This was news to me. But then I haven't exactly gone out of my way to keep in contact with my old school. To be honest, I haven't exactly gone out of my way to keep in contact with people who live on the wrong side of London.
"Mr. Beezle has cancer?"
"Not him. The other one."
"Do you mean Walter White?"
"Oui oui. And you know, I think he is too old to be hopping around with a flute these days."
“Luc…” Mum stood, actually wringing her hands. “I know you won’t remember him very well, but this is your father.”
“That reminds me. How did your date go?”
“It was awful. We have nothing in common. I think I might have sexually assaulted him. But we’re going to pretend to give it a go anyway because we’re both desperate.”
“I knew you’d work it out.”
I rolled my eyes, but only because she couldn’t see me. “That’s not working something out. That’s making something up.”
“Yes, but you’ll slowly discover that you’re not as different as you initially assumed, and then he’ll surprise you with how thoughtful he is, and then you’ll come to his rescue in an unexpected moment of need, and you’ll fall madly in love with each other and live happily ever after.”
“I think people surprise you and, really, what do you have to lose?”
“Pride? Dignity? Self-respect?”
“Luc, you and I both know you have none of those things.”
“You’re beautiful, Lucien. I’ve always thought so. Like an early self-portrait of Robert Mapplethorpe. Um”—I practically heard him blush—“not the one with the bullwhip in his anus, obviously.”
I wasn’t sure, but I thought Oliver Blackwood had just called me beautiful. I had to be gracious and calm and mature. “Pro tip: When you’re complimenting someone, avoid the word ‘anus.’”
“You’re prissy and insecure and uptight and use pretentious language because you’re afraid of making mistakes. You’re so controlling you keep your bananas on a separate hook and such a god-awful people pleaser that it borders on self-destructive. Which is weird because you’re also convinced you know what’s best for everybody—and it never occurs to you to actually ask them. You’re smug, patronising, and adhere rigidly to a set of ethics I don’t think you’ve thought through anywhere near as well as you pretend you have. And I honestly think you might have a little bit of an eating disorder. Which you should probably see someone about, by the way, whether you go out with me or not.”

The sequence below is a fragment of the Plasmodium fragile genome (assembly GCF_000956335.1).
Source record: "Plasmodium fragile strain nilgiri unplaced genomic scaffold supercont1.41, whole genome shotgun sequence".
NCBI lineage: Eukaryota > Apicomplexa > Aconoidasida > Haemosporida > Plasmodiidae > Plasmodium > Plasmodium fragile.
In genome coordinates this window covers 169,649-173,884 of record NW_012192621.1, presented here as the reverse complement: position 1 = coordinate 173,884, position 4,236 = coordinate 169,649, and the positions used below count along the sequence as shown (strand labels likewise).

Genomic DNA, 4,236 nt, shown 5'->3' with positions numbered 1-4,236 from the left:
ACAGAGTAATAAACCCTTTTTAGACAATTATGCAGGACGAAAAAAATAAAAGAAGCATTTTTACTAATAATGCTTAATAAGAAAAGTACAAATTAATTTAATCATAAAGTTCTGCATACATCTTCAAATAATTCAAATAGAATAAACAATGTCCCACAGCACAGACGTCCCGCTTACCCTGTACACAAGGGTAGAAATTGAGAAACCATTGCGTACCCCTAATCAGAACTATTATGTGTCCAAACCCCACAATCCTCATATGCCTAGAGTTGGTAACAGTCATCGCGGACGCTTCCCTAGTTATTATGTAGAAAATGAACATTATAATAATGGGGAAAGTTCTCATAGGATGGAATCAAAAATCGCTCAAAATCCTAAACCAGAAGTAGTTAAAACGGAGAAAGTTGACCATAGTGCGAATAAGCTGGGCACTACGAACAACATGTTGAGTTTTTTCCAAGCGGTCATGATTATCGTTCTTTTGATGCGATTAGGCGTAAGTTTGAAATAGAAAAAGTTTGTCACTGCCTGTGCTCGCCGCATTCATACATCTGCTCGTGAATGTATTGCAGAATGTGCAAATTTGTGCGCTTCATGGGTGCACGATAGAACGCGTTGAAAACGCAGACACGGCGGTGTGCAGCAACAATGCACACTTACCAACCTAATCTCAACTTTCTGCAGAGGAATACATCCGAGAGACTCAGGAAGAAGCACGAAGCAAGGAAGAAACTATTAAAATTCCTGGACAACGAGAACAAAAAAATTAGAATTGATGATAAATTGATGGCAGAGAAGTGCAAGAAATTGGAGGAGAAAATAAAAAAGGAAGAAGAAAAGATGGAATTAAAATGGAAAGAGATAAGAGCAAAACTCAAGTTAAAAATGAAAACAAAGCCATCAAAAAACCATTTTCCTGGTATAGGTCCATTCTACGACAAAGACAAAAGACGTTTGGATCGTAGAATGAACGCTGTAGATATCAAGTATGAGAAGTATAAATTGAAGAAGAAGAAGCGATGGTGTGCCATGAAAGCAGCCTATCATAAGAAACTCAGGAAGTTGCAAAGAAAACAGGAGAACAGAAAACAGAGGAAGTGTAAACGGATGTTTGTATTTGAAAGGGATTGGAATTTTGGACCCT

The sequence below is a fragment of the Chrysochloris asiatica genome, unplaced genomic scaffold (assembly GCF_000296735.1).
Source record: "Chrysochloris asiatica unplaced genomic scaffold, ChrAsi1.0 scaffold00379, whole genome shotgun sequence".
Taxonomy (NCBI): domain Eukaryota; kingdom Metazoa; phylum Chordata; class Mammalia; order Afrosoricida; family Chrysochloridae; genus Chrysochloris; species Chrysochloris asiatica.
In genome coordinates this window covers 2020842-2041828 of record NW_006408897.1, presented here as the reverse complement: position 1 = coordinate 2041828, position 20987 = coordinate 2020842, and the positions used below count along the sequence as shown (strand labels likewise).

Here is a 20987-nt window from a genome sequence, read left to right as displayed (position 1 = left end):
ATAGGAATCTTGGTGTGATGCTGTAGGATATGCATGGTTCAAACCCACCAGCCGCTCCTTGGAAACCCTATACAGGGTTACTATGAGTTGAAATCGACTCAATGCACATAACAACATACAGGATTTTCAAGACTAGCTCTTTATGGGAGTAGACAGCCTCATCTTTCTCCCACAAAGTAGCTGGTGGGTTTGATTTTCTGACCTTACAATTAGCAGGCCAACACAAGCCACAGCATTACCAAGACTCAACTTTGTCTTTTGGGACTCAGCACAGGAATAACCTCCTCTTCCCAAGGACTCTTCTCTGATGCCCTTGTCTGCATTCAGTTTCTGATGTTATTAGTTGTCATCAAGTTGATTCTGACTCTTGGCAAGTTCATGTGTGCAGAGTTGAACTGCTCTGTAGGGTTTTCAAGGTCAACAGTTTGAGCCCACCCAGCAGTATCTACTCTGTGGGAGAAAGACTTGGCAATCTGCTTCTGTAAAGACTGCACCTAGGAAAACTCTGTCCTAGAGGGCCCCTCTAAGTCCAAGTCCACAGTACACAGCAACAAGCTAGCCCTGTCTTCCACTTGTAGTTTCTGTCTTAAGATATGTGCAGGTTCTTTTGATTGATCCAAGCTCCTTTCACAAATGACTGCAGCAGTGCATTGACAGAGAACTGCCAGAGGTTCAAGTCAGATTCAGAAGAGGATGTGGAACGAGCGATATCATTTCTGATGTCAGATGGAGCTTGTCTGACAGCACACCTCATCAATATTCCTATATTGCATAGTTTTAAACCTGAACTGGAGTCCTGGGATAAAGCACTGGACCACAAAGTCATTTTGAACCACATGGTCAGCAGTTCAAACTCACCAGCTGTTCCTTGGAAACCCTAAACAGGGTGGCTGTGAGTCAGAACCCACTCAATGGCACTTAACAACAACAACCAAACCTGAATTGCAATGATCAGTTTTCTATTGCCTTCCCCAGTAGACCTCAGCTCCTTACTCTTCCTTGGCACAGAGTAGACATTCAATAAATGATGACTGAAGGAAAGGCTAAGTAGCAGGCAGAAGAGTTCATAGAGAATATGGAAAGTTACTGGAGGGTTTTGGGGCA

“Explain to me again,” said Oliver finally, “why you need a boyfriend?”Oliver has a family event coming up where he could use a date as well, so the fake boyfriend operation is in play. I love watching fake relationships turn real. There is seriously nothing better. And watching Luc and Oliver fall for one another was magical.
It was the least I owed him. “Mainly for this big fundraiser we’ve got coming up at the end of April. Our donors all think I’m a bad gay.”
He frowned. “What’s a good gay?”
“Someone like you.”
“I’m conscious this could be rather burdensome to hear, but you remain the thing I have most chosen for myself. The thing that's most exclusively mine. The one thing that brings me the deepest joy.”
Turns out, the one thing worse than having a famous father who blew up his career like a champagne supernova is having a famous father who’s making a fucking comeback.
Because somewhere along the line, I’d turned getting ahead of the story into a lifestyle.
He’d helped me see that my life was better than I’d thought it was… that I was better than I’d thought I was.